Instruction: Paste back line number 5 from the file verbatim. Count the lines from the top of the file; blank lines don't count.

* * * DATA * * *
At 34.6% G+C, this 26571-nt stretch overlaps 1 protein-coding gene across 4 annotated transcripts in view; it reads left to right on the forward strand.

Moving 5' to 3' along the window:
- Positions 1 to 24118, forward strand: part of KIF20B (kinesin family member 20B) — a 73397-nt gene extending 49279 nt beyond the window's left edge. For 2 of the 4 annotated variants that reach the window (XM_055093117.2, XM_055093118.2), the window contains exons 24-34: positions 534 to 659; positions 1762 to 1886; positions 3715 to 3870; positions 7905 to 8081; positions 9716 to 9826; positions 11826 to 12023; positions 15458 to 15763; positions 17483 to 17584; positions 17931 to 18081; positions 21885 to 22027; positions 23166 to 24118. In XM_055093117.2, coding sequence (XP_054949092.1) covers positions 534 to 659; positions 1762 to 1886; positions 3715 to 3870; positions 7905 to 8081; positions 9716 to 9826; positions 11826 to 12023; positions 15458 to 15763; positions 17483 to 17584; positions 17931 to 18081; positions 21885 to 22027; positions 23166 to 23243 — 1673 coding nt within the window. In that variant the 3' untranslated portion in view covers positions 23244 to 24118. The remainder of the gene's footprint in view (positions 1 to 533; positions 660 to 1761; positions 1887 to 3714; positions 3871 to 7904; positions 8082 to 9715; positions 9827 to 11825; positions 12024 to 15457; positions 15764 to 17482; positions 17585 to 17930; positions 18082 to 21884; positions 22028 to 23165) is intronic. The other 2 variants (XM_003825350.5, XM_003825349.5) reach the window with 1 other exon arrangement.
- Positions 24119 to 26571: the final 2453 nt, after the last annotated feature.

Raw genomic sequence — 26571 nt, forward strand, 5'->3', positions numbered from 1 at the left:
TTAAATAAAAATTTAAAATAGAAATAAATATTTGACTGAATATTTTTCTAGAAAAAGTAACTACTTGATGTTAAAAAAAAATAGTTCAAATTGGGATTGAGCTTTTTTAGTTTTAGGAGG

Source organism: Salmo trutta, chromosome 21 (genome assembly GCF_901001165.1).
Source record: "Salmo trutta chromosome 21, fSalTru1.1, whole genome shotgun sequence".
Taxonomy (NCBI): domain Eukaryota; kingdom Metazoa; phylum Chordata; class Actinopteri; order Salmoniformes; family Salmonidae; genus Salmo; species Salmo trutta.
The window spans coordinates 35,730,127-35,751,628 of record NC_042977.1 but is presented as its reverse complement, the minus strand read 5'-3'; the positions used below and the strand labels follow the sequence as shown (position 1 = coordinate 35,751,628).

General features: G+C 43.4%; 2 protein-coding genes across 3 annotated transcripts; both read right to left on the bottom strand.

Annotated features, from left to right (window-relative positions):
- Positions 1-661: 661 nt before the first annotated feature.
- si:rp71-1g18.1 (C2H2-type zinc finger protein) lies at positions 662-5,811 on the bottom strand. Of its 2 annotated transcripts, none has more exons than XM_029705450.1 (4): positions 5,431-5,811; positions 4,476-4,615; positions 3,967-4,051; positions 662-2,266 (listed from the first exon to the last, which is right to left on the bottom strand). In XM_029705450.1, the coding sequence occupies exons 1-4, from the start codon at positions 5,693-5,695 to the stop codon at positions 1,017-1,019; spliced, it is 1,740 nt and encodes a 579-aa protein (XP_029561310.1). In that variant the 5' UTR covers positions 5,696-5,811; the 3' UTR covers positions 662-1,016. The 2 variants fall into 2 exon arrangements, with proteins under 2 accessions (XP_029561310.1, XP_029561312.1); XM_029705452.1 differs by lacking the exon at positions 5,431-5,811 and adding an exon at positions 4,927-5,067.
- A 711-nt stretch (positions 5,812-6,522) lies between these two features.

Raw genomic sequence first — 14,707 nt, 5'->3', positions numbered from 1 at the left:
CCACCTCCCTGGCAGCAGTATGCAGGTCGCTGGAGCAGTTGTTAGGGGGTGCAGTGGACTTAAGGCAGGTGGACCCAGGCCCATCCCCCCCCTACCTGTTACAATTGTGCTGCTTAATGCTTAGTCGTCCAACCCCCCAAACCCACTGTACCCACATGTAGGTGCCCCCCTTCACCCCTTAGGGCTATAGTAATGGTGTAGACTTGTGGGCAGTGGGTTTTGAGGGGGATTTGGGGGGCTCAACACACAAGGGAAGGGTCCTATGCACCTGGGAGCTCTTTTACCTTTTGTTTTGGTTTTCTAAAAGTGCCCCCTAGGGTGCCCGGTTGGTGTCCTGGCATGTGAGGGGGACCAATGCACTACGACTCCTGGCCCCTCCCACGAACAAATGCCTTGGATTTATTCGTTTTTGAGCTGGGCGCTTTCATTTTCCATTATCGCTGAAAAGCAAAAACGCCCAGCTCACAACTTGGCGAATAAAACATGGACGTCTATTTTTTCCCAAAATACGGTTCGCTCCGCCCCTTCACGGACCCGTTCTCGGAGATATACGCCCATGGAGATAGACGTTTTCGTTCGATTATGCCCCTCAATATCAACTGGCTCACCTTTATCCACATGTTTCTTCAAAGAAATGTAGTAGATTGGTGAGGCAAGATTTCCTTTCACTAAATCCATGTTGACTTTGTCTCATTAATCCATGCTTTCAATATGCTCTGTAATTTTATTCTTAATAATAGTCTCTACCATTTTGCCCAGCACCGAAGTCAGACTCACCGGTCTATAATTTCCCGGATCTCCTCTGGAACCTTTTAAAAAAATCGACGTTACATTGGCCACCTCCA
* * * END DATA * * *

Raw genomic sequence — 26571 nt, forward strand, 5'->3', positions numbered from 1 at the left: